Does all this make sense?
Mike
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Re: More and more in recent years, cities are stressing the arts  [#permalink]

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19 Mar 2015, 10:53
Mike, thanks for your quick reply. My problem with this question was that I could not understand official guide explanation : adverb economically conveys incorrect meaning.
I understand why B is wrong. However, I think economically was used correctly here from the meaning standpoint, it is jut a wrong part of speech. Don't you agree with me?
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Re: More and more in recent years, cities are stressing the arts  [#permalink]

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19 Mar 2015, 15:26
Ergenekon wrote:
Mike, thanks for your quick reply. My problem with this question was that I could not understand official guide explanation : adverb economically conveys incorrect meaning.
I understand why B is wrong. However, I think economically was used correctly here from the meaning standpoint, it is jut a wrong part of speech. Don't you agree with me?

Dear Ergenekon,
My friend, you are trying to separate meaning from grammar, and that doesn't work. Changing the part of speech changes the meaning. That's what I explained above. On the one change, "as a means to greater economic development" = the precise meaning we want: we know what kind of development is meant. On the other hand, "as a means to greater development economically" = now, as I have said, we have no idea what kind of development this is: that's a colossal change in meaning. Which meaning we are taking from "economically" is also debatable, not clearly wrong but open to interpretation in a way that is less than ideal; furthermore, how it would be modifying the verb of the sentence changes the meaning even further. Changing a single adjective to an adverb leaves a noun strangely un-modified and a verb strangely modified: both are undesirable changes in meaning.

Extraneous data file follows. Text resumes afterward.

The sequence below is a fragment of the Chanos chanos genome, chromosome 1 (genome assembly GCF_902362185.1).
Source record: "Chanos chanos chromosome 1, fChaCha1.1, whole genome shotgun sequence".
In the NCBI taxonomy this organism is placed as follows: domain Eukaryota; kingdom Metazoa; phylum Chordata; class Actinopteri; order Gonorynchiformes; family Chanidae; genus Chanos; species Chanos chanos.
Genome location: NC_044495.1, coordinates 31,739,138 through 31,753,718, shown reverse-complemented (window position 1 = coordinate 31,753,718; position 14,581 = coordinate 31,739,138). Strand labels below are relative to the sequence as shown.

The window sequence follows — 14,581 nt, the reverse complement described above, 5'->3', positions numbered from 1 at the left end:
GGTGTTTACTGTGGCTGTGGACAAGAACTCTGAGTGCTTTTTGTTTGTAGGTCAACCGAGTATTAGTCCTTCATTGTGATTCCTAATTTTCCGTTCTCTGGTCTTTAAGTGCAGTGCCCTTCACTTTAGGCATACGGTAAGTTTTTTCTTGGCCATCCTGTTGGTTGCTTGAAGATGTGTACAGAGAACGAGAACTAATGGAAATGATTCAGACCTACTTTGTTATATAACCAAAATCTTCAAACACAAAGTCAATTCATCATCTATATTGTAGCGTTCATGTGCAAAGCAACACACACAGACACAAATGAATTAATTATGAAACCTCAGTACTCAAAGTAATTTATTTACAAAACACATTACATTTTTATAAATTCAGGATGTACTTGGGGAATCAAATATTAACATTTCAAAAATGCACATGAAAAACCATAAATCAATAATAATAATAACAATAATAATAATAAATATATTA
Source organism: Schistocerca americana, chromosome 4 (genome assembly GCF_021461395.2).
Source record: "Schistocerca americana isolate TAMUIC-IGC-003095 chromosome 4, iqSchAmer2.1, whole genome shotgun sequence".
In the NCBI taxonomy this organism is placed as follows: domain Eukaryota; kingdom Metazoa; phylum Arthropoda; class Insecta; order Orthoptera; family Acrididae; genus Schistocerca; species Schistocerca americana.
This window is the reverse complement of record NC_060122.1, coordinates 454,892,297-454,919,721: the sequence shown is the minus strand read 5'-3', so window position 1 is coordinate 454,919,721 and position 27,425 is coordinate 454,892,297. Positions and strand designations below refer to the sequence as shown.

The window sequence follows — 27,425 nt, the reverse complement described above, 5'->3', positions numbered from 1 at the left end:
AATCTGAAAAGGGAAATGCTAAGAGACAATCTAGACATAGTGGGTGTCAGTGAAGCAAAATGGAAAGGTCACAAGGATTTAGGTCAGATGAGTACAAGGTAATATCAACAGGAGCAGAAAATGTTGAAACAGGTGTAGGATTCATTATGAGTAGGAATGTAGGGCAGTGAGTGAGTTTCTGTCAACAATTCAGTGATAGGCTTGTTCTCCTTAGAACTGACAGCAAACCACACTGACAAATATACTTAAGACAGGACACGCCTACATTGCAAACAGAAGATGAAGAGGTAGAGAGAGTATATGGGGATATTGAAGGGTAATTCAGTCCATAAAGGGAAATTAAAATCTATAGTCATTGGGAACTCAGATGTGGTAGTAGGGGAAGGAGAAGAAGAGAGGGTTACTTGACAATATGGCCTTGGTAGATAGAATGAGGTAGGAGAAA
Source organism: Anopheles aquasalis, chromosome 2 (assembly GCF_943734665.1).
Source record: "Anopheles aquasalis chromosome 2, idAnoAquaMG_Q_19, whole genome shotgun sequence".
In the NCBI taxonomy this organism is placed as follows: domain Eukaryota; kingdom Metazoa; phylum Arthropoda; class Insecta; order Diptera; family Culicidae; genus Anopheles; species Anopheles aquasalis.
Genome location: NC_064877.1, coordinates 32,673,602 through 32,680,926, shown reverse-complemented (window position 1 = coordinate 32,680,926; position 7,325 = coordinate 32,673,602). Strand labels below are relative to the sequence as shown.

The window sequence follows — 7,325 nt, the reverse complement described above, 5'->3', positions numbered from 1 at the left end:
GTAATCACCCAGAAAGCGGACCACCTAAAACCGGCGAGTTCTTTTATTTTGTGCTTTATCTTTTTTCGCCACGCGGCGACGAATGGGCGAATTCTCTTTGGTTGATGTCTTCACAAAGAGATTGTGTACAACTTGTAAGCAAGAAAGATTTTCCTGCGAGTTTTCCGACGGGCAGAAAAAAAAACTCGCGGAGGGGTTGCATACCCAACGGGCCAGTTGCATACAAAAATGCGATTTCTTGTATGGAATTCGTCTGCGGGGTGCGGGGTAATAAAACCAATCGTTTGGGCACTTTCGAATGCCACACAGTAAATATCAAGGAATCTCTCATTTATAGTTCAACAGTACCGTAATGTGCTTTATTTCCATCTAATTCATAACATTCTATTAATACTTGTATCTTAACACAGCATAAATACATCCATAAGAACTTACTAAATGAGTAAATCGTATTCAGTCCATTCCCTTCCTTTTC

Does all this make sense?
Mike
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Re: More and more in recent years, cities are stressing the arts  [#permalink]

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29 Mar 2015, 22:52
More and more in recent years, cities are stressing the arts as a means to greater economic development and investing millions of dollars in cultural activities, despite strained municipal budgets and fading federal support.

(A) to greater economic development and investing
"and" shows the \\sm +stressing and investing are || hence correct

(B) to greater development economically and investing
Usage of economically is almost avoided on gmat hence meaning also distorts

(C) of greater economic development and invest
stressing and invest are not || + usage of idiom "means of" is not correct here

(D) of greater development economically and invest
same as B and C

(E) for greater economic development and the investment of